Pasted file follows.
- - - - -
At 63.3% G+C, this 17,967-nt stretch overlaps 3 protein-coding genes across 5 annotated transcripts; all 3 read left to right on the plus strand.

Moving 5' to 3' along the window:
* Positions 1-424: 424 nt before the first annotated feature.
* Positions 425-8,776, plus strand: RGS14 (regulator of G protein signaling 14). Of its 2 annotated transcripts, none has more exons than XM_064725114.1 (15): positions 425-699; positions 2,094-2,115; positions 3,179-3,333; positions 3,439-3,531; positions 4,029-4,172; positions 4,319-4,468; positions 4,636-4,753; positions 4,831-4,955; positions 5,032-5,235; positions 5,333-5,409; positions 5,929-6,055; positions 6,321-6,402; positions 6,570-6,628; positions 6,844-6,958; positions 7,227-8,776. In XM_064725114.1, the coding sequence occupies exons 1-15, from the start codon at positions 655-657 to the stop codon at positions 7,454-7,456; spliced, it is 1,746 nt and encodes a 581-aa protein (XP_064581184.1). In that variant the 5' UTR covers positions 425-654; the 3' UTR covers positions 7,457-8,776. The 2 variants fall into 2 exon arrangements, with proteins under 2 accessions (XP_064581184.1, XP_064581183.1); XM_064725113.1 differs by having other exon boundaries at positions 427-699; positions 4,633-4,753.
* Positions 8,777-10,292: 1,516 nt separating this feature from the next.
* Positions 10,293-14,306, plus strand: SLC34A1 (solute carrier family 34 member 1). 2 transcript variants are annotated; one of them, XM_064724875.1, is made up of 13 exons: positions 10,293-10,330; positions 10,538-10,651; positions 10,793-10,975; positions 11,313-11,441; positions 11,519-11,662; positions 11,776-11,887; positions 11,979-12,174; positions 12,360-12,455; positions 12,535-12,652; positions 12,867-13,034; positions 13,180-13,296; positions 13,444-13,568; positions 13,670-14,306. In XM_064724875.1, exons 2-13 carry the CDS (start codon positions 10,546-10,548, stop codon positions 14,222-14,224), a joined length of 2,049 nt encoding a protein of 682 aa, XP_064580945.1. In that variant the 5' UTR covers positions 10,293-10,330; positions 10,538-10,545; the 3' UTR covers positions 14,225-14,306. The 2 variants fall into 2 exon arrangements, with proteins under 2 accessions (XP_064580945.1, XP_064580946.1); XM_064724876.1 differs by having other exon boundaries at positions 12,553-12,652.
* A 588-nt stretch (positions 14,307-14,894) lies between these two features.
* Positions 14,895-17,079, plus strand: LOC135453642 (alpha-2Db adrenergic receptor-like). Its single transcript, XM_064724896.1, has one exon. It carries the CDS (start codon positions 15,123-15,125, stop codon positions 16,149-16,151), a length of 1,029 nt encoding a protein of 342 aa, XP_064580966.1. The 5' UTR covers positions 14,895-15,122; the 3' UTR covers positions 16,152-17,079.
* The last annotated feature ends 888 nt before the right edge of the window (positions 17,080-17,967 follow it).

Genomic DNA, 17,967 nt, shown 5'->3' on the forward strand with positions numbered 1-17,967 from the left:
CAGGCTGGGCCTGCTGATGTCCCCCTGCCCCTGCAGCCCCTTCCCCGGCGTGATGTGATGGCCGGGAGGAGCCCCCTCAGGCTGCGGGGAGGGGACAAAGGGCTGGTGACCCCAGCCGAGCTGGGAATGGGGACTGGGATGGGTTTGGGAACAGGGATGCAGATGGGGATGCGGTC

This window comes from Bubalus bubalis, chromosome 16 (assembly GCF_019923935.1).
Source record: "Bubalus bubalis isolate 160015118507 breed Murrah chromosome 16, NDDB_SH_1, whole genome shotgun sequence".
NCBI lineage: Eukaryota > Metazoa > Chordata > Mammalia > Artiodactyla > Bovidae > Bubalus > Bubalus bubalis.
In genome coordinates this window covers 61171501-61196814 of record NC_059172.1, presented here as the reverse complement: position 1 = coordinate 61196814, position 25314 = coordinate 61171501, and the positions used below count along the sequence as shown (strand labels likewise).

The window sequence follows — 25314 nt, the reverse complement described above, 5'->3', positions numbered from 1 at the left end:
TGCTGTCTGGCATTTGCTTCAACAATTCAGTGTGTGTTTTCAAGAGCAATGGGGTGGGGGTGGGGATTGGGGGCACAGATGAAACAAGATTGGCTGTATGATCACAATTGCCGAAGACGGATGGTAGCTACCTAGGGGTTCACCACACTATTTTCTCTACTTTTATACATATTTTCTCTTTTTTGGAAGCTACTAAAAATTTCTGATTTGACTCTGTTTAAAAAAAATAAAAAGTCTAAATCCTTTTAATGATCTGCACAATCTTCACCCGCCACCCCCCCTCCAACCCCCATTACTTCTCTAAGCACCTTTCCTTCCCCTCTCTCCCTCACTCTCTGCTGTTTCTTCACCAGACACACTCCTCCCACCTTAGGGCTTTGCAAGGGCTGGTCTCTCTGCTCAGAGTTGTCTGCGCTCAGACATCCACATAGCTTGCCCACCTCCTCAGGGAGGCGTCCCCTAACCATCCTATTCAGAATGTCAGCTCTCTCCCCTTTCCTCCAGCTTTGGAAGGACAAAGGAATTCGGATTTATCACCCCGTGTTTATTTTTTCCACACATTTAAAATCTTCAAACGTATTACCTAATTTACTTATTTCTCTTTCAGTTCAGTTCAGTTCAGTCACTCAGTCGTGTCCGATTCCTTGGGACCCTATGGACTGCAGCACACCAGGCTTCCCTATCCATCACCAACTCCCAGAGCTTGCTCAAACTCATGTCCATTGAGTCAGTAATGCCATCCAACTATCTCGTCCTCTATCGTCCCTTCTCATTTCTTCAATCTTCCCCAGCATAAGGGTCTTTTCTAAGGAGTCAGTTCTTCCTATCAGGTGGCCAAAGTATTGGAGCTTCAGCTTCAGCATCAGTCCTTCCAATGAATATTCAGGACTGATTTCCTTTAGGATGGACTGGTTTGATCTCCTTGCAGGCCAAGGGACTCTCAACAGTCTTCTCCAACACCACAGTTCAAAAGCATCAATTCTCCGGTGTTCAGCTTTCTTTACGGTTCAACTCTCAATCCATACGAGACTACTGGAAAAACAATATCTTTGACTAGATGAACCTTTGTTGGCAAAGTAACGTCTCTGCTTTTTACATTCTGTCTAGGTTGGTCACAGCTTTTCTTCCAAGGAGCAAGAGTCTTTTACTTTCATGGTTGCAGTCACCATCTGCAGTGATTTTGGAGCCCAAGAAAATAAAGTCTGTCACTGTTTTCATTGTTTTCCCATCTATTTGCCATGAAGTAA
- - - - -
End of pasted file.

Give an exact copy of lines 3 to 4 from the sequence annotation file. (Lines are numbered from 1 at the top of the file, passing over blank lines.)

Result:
* Positions 1-424: 424 nt before the first annotated feature.
* Positions 425-8,776, plus strand: RGS14 (regulator of G protein signaling 14). Of its 2 annotated transcripts, none has more exons than XM_064725114.1 (15): positions 425-699; positions 2,094-2,115; positions 3,179-3,333; positions 3,439-3,531; positions 4,029-4,172; positions 4,319-4,468; positions 4,636-4,753; positions 4,831-4,955; positions 5,032-5,235; positions 5,333-5,409; positions 5,929-6,055; positions 6,321-6,402; positions 6,570-6,628; positions 6,844-6,958; positions 7,227-8,776. In XM_064725114.1, the coding sequence occupies exons 1-15, from the start codon at positions 655-657 to the stop codon at positions 7,454-7,456; spliced, it is 1,746 nt and encodes a 581-aa protein (XP_064581184.1). In that variant the 5' UTR covers positions 425-654; the 3' UTR covers positions 7,457-8,776. The 2 variants fall into 2 exon arrangements, with proteins under 2 accessions (XP_064581184.1, XP_064581183.1); XM_064725113.1 differs by having other exon boundaries at positions 427-699; positions 4,633-4,753.